Second, pollinators add movement and color to the garden. The buzzing of bees and fluttering of colorful butterfly wings animates the garden. Who can resist watching hummingbirds sip sweet nectar from flowers? Pollinators bring action to the garden. 

Third, pollinators are a great way to teach children about nature. Kids are naturally inquisitive and will quickly notice the creatures that visit the garden. Grow larval plants, like milkweed, so your children or grandchildren can watch butterflies develop from eggs to caterpillars, and finally, adult butterflies. Pollinator gardens are educational and fun for the family. 

Fourth, many pollinators are also beneficial insects that prey on bugs that eat your favorite plants. For example, many stingless wasps feed on pollen-rich flowers. If the adults stick around, they may lay their eggs on harmful caterpillar eggs (like the dreaded corn earworm) and help naturally control some garden pests.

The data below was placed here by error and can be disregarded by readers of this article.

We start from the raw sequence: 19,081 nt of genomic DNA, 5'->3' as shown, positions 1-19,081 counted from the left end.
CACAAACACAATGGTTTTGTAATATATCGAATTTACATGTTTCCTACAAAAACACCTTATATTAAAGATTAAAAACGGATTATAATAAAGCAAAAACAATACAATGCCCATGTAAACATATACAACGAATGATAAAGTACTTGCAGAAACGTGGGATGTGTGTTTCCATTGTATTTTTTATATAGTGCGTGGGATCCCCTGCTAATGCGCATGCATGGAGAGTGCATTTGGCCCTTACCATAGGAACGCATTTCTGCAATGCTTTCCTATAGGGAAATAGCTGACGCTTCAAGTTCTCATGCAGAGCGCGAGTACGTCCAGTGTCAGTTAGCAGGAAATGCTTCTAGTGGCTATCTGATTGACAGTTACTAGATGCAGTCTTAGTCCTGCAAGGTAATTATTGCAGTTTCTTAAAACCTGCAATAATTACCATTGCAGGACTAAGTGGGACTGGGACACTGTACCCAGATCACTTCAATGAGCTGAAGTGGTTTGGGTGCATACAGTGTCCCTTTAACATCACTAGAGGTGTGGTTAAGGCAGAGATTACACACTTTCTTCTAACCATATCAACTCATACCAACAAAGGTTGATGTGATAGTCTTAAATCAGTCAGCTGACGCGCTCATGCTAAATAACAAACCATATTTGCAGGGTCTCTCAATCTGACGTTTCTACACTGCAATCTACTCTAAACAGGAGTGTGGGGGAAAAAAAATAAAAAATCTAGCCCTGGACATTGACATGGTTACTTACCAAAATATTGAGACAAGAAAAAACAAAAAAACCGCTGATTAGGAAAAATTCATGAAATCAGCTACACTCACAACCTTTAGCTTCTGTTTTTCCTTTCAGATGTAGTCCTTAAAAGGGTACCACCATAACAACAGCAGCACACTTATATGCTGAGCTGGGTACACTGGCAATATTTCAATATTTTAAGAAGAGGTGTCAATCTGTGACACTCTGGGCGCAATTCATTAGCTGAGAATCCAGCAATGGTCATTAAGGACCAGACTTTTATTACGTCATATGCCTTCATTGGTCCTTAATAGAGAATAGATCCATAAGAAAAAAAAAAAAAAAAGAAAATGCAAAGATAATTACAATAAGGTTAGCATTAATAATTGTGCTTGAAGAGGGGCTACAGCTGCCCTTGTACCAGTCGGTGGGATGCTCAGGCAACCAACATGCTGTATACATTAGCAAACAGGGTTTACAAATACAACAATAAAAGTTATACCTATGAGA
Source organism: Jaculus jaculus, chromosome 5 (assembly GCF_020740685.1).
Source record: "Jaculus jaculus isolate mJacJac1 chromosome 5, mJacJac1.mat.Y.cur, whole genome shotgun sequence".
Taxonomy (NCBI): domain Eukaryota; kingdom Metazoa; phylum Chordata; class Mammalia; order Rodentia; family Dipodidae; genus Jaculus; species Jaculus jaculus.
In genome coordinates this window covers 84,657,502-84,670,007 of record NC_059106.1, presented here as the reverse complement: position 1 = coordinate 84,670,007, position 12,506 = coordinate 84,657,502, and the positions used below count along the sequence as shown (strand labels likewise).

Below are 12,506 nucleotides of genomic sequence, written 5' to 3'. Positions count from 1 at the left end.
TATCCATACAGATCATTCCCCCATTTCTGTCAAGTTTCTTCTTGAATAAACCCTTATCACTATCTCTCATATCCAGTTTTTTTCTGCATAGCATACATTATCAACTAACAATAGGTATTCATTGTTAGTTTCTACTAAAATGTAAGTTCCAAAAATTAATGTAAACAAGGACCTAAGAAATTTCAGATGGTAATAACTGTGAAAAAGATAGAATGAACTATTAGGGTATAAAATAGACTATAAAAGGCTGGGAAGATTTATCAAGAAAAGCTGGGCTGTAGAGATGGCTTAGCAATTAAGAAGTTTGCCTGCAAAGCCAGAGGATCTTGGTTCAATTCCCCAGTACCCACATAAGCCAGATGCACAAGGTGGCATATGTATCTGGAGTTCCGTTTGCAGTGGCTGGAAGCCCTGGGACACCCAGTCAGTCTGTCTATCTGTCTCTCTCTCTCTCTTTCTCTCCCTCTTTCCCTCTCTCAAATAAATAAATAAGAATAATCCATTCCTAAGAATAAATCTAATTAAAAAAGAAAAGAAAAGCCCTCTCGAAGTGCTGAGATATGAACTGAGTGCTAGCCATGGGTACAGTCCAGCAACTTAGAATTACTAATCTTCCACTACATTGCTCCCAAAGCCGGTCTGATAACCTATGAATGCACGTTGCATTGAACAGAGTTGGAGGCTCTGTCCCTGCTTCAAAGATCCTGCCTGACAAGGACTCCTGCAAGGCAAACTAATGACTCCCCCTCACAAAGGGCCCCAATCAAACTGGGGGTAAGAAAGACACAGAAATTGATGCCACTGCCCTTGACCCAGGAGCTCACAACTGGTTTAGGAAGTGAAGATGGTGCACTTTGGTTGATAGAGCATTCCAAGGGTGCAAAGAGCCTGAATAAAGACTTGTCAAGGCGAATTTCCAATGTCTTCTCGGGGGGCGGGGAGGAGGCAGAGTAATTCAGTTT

There are many benefits that come with growing an attractive, wildlife-friendly pollinator garden.

Salvia Blooming in the Pollinator Garden
Credit: Photo by Albuquerque BioPark

Types of Pollinator Gardens

Pollinator gardens come in many shapes, sizes an types. Some gardens design their pollinator garden in a naturalistic while other butterfly gardens are tidy examples of modern garden design. You can choose to design a pollinator garden to fit your landscape and garden style. 

Naturalistic Gardens

Naturalistic gardens use flowing informal design elements to mimic or suggest natural wildflower meadows. Native flower species are effective at attracting local pollinating insects into the garden. Check with a local nursery for native species that grow well in your climate and garden conditions. 

Add Pollinator Plants to an Existing Landscape